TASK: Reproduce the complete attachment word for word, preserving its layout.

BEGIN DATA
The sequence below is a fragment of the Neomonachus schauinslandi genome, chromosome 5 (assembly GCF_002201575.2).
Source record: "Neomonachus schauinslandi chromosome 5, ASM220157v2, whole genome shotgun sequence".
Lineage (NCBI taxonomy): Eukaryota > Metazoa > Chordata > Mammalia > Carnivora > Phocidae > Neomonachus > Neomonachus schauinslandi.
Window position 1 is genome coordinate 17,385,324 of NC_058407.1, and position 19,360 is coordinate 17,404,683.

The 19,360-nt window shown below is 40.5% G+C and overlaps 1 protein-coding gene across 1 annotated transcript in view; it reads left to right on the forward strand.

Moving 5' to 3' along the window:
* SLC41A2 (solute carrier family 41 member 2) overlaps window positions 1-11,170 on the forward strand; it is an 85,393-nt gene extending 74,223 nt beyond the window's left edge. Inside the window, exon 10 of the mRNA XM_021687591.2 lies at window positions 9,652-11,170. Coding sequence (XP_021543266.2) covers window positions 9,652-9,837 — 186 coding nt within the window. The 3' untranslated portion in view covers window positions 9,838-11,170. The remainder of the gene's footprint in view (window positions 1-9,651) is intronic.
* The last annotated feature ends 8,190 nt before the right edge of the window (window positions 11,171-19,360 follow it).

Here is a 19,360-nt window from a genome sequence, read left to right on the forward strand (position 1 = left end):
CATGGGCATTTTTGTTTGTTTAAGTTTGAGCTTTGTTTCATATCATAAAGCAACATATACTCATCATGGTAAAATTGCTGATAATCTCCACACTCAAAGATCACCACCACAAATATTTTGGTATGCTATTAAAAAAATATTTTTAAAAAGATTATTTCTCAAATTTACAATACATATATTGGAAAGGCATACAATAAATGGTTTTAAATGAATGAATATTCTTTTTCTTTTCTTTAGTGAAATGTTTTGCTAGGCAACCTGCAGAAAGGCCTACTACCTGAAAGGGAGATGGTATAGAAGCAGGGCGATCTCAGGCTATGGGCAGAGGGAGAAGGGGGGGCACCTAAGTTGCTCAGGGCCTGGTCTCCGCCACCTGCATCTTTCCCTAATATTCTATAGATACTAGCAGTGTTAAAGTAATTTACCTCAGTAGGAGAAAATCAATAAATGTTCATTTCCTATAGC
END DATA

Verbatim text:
The sequence below is a fragment of the Neomonachus schauinslandi genome, chromosome 5 (assembly GCF_002201575.2).
Source record: "Neomonachus schauinslandi chromosome 5, ASM220157v2, whole genome shotgun sequence".
Lineage (NCBI taxonomy): Eukaryota > Metazoa > Chordata > Mammalia > Carnivora > Phocidae > Neomonachus > Neomonachus schauinslandi.
Window position 1 is genome coordinate 17,385,324 of NC_058407.1, and position 19,360 is coordinate 17,404,683.

The 19,360-nt window shown below is 40.5% G+C and overlaps 1 protein-coding gene across 1 annotated transcript in view; it reads left to right on the forward strand.

Moving 5' to 3' along the window:
* SLC41A2 (solute carrier family 41 member 2) overlaps window positions 1-11,170 on the forward strand; it is an 85,393-nt gene extending 74,223 nt beyond the window's left edge. Inside the window, exon 10 of the mRNA XM_021687591.2 lies at window positions 9,652-11,170. Coding sequence (XP_021543266.2) covers window positions 9,652-9,837 — 186 coding nt within the window. The 3' untranslated portion in view covers window positions 9,838-11,170. The remainder of the gene's footprint in view (window positions 1-9,651) is intronic.
* The last annotated feature ends 8,190 nt before the right edge of the window (window positions 11,171-19,360 follow it).

Here is a 19,360-nt window from a genome sequence, read left to right on the forward strand (position 1 = left end):
CATGGGCATTTTTGTTTGTTTAAGTTTGAGCTTTGTTTCATATCATAAAGCAACATATACTCATCATGGTAAAATTGCTGATAATCTCCACACTCAAAGATCACCACCACAAATATTTTGGTATGCTATTAAAAAAATATTTTTAAAAAGATTATTTCTCAAATTTACAATACATATATTGGAAAGGCATACAATAAATGGTTTTAAATGAATGAATATTCTTTTTCTTTTCTTTAGTGAAATGTTTTGCTAGGCAACCTGCAGAAAGGCCTACTACCTGAAAGGGAGATGGTATAGAAGCAGGGCGATCTCAGGCTATGGGCAGAGGGAGAAGGGGGGGCACCTAAGTTGCTCAGGGCCTGGTCTCCGCCACCTGCATCTTTCCCTAATATTCTATAGATACTAGCAGTGTTAAAGTAATTTACCTCAGTAGGAGAAAATCAATAAATGTTCATTTCCTATAGC